The Growing Threat of a Major Space Debris Collision -Is the ISS in Danger?

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In January, 2011, the European Space Agency’s huge Envisat Earth remote-sensing space satellite was nearly on the receiving end of a spent Chinese rocket stage. Space junk tracking information supplied by the U.S. military, as well as confirming German radar data, showed that the two space objects would speed by each other at a scary distance of roughly 160 feet (50 meters).

ESA's Envisat tips the scales at 8 tons, with China's discarded rocket body weighing some 3.8 tons. A couple of tweaks of maneuvering propellant were used to nudge the large ESA spacecraft to a more comfortable miss distance.

But what if the two objects had collided? A headon space collision of this magnitude would have caused mayhem, adding clutter to an orbit altitude where there are already huge traffic jams.

The US military currently tracks about 20,000 pieces of junk in low-Earth orbit, most of which are discarded bits of spacecraft or debris from collisions in orbit. The atmosphere naturally drags a portion of this refuse down to Earth every year. But in 1978, NASA astronomer Don Kessler predicted a doomsday scenario: As collisions drive up the debris, we’ll hit a point where the amount of trash is growing faster than it can fall out of the sky. The Earth will end up with a permanent junk belt that could make space too dangerous to fly in, a situation now called “Kessler syndrome.”

In 1978, the NASA scientist Donald Kessler predicted that a collision between two pieces of space junk could trigger a cascade of further impacts, creating dangerously large amounts of debris. Kessler pointed out that when the rate at which debris forms is faster than the rate at which it de-orbits, then the Earth would become surrounded by permanent belts of junk, e.g. the Kessler Syndrome.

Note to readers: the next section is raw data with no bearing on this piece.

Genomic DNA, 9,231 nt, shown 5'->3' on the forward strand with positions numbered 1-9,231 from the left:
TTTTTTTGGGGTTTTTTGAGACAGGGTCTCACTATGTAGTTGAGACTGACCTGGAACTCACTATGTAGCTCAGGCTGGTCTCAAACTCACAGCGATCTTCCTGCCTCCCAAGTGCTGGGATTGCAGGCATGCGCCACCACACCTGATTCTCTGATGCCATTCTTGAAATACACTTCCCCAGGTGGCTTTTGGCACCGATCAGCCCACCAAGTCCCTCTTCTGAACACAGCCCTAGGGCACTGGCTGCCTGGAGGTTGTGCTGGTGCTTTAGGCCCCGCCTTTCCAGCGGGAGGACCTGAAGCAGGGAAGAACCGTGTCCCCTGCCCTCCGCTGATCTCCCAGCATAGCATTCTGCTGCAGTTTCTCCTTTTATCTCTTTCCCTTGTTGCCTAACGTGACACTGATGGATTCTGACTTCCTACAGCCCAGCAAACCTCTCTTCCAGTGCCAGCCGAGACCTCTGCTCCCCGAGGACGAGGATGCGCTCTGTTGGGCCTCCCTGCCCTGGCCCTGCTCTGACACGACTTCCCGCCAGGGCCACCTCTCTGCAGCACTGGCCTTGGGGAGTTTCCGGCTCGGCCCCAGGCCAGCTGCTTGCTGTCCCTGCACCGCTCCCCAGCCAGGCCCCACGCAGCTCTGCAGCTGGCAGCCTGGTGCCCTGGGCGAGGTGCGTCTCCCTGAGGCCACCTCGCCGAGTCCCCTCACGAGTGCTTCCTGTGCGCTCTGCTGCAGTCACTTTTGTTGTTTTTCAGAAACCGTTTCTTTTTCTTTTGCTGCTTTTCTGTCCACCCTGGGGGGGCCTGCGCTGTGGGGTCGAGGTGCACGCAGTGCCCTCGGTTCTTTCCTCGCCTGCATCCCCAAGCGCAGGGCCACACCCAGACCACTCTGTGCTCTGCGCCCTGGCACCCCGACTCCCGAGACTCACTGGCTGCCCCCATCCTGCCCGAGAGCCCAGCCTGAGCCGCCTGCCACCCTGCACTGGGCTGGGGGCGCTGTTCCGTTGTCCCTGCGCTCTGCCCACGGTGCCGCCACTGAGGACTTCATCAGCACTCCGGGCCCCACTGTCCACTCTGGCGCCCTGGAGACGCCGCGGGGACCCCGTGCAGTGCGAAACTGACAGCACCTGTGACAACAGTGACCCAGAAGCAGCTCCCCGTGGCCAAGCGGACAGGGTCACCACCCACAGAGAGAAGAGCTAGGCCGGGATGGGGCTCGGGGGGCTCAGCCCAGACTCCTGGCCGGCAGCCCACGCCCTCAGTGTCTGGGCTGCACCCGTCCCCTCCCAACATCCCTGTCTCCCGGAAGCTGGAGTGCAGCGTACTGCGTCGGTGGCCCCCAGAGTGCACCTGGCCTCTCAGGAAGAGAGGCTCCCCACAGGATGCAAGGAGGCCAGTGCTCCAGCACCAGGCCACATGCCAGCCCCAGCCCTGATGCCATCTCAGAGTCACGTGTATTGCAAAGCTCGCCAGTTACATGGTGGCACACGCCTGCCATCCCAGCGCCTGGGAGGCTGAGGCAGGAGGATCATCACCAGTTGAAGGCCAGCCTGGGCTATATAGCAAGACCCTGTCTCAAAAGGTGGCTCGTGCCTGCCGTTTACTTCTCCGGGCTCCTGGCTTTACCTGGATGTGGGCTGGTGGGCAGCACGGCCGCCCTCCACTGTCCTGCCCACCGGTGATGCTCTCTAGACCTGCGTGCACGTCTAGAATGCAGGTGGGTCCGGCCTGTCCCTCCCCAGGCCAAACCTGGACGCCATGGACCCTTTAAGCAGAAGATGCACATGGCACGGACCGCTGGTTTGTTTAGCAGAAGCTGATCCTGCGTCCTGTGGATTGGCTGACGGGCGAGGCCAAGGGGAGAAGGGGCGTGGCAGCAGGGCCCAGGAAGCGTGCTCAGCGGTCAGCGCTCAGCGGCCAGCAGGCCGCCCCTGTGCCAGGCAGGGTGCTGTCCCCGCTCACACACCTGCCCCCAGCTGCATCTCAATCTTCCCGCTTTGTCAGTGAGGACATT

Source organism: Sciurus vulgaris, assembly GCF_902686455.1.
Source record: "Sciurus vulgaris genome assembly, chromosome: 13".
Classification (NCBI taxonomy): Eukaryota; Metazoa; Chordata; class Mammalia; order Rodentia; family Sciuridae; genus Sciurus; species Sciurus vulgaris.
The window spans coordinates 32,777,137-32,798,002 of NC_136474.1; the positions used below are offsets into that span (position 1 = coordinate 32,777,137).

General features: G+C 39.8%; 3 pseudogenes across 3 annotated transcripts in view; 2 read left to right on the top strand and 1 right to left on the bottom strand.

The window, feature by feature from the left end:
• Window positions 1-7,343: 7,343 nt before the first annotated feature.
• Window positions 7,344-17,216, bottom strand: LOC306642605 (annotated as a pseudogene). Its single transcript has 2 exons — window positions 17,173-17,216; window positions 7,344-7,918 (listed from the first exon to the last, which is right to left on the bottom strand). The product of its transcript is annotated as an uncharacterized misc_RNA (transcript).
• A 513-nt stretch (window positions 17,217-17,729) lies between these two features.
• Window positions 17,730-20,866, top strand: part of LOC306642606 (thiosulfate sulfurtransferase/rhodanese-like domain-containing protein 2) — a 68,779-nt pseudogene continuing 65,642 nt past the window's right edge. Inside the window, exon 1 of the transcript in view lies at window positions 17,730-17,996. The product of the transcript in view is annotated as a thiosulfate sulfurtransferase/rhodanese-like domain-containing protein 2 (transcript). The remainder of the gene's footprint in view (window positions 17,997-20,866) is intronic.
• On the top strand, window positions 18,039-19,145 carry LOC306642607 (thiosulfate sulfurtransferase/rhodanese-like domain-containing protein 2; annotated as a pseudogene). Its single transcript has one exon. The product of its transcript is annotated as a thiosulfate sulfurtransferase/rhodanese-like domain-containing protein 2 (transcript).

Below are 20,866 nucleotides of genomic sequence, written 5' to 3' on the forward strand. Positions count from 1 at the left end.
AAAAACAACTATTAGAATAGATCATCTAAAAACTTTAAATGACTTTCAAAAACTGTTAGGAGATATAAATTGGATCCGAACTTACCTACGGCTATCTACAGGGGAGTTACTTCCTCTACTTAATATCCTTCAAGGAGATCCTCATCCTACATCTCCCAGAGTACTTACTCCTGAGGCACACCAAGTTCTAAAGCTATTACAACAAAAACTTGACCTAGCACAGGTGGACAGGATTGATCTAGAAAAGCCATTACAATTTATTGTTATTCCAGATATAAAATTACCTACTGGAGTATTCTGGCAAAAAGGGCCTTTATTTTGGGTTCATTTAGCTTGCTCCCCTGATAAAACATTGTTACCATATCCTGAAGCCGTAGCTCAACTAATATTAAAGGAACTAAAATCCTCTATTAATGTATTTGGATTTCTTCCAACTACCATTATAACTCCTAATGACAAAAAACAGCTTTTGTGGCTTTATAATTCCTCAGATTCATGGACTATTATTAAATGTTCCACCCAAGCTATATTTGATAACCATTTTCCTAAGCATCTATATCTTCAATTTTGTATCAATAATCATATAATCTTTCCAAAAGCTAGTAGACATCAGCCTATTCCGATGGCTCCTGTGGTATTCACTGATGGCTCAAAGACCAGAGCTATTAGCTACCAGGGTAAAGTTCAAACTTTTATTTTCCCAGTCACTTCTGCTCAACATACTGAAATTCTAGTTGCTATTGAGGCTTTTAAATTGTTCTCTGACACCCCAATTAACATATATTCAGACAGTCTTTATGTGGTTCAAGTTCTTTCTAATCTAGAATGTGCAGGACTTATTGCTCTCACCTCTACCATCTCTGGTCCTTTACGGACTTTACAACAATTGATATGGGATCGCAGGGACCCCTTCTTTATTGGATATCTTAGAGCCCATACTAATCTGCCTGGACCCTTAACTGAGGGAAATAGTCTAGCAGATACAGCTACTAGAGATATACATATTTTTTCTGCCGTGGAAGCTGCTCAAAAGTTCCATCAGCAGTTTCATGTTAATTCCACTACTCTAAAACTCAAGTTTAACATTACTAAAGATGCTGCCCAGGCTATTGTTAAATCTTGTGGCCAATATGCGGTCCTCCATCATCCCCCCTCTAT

By some estimates, the Kessler syndrome has already become a reality. In January 2009, a collision between the Iridium 33 and Cosmos 2251 satellites created just this kind of cascade. Two years earlier, the Chinese military tested an anti-satellite weapon by destroying one of its own satellites called Fengyun 1C. Both incidents took place at altitudes of about 800 km.

Today, the European Space Agency's Earth observing satellite, Envisat, discussed above, orbits at about this height and is regularly threatened by potential impacts. Over 60 per cent of these threats can be traced back to the Iridium/Cosmos collision or the Fengyun incident.

While space junk threatens most space operators, few have a real incentive to do anything about it. If a significant threat arises, it's usually possible to move a satellite out of the way. That's much cheaper than actually clearing the junk.

James Mason at NASA Ames Research Center near Palo Alto suggests a much cheaper option: to laser-adjust individual pieces of junk with a ground-based laser, thereby slowing them down so that they eventually de-orbit.

In the 1990s, the US Air Force studied the idea, thinking that a powerful enough laser could ablate an object, creating a force that could be used to de-orbit it. The trouble with this idea is that such a powerful laser has an obvious dual purpose, which is unlikely to please other space faring nations.

As a result, Mason studied the possibility of using a much less powerful system which uses the momentum of photons alone to decelerate the junk. Focused onto a piece of junk for an hour or two every day, a 5 KW laser could solve the problem. The laser solution could move up to ten objects a day away from potentially dangerous orbits and ultimately to de-orbit it entirely. Mason says that the system could reverse the Kessler syndrome, so that the rate of debris removal once again exceeds its rate of creation.

It's only a matter of time before we have our first seriious space junk event, threatening, for example, a crewed mission, for example.


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